May 06, 2019

Pope Francis’ ecumenical “equivicinity”

By Andrea Gagliarducci
Pope Francis meets with Patriarch of the Bulgarian Orthodox Church Neofit in Sofia, Bulgaria, May 5th, 2019 / credit: Vatican Media / ACI Group
Pope Francis meets with Patriarch of the Bulgarian Orthodox Church Neofit in Sofia, Bulgaria, May 5th, 2019 / credit: Vatican Media / ACI Group

On May 4th, on the eve of Pope Francis’ trip to Bulgaria and North Macedonia, the Holy See Press Office communicated that Pope Francis summoned the Synod of the Ukrainian Greek Catholic Church (UGCC) and its metropolitan bishops to the Vatican, for a meeting set up on July 6-7. 

It will be an interdicasterial meeting, which means that it will also involve some heads of Vatican dicasteries. Likely, the Secretariat of State and the Congregation for the Eastern Churches will take part in the meeting. There could also be a representative of the Dicastery for the Service to Integral Human Development, which coordinated the collection and the delivery of aids of the project “Pope For Ukraine.” 

Right after the announcement, Major Archbishop Sviatoslav Shevchuk, head of the Ukrainian Greek Catholic Church, noted that Pope Francis wants to involve the UGCC in a sort of road map for the country. Ukraine has been enduring for six years now a “forgotten conflict,” as Pope Francis himself labeled it. 

The meeting is still not what the UGCC would wish. In the end, the UGCC would be fully satisfied if at least one of these events would happen: a Pope Francis’ visit to Ukraine; the recognition of UGCC as Patriarchate; the beatification of major archbishop Andrey Sheptysky, considered a real symbol of the Church and the nation. 

Pope Francis made an intermediate step instead.

Pope Francis confirmed his strategy toward the Eastern Churches, and in particular toward those churches who experience some tensions with the Orthodox world in general and with Moscow Patriarchate in particular.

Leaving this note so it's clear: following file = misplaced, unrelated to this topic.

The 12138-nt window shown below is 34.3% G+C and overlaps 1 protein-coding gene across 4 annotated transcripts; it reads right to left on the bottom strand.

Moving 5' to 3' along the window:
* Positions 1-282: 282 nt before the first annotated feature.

This strategy, a sort of “ecumenical Ostpolitik,” can be described as a strategy of "equivicinity", with a joke that works very well in Italian.

What does it mean? 

Equidistant means equally distant. The term can be also applied to people who maintain the same distance from all the parties. 

Pope Francis ecumenical approach is instead that of an “equivicinity.” That is, to be equally close to everyone. 

Pope Francis’ trip to Bulgaria and North Macedonia is part of the picture.

In Bulgaria, Pope Francis confronted with one of the more resistant Orthodox Churches. Before Pope Francis’ visit, the Synod of the Bulgarian Orthodox Church clarified it was impossible for Orthodox to participate to Pope Francis’ celebrations.

In fact, beyond the meeting at the Synod, there was not any public celebration. In Romania, Pope Francis will pray the “Our Father” together with Patriarch Daniel. In Bulgaria, there was just a Pope Francis’ silent prayer in front of the throne of St. Cyrill and Methodius in the Alexander Nevsky Cathedral. 

Despite these difficulties, Pope Francis preferred highlighting what unites. 

Pope Francis pivoted his speech at the Synod of the Bulgarian Orthodox Church on the ecumenism of blood, that is the persecution that both Catholic and Orthodox endured in Bulgaria during the Communist regime. 

Then, Pope Francis focused on the traditional visit of the Bulgarian delegation to the Vatican on the occasion of the feast of St. Cyrill and Methodius, that is celebrated on May 24 according to the Gregorian calendar. 

The visit has been taking part for 50 years now. For 33 years now, the Bulgarian delegation is joined by the North Macedonian delegation. The event unites the two countries Pope Francis is visiting. 

Pope Francis used the meeting to explain the possibilities of an encounter even when dialogue might be difficult. It is difficult between Catholic and Orthodox, but it is complicated also within the Orthodoxy. 

Tracing back all the issues of the fragmented Orthodox world is complicated.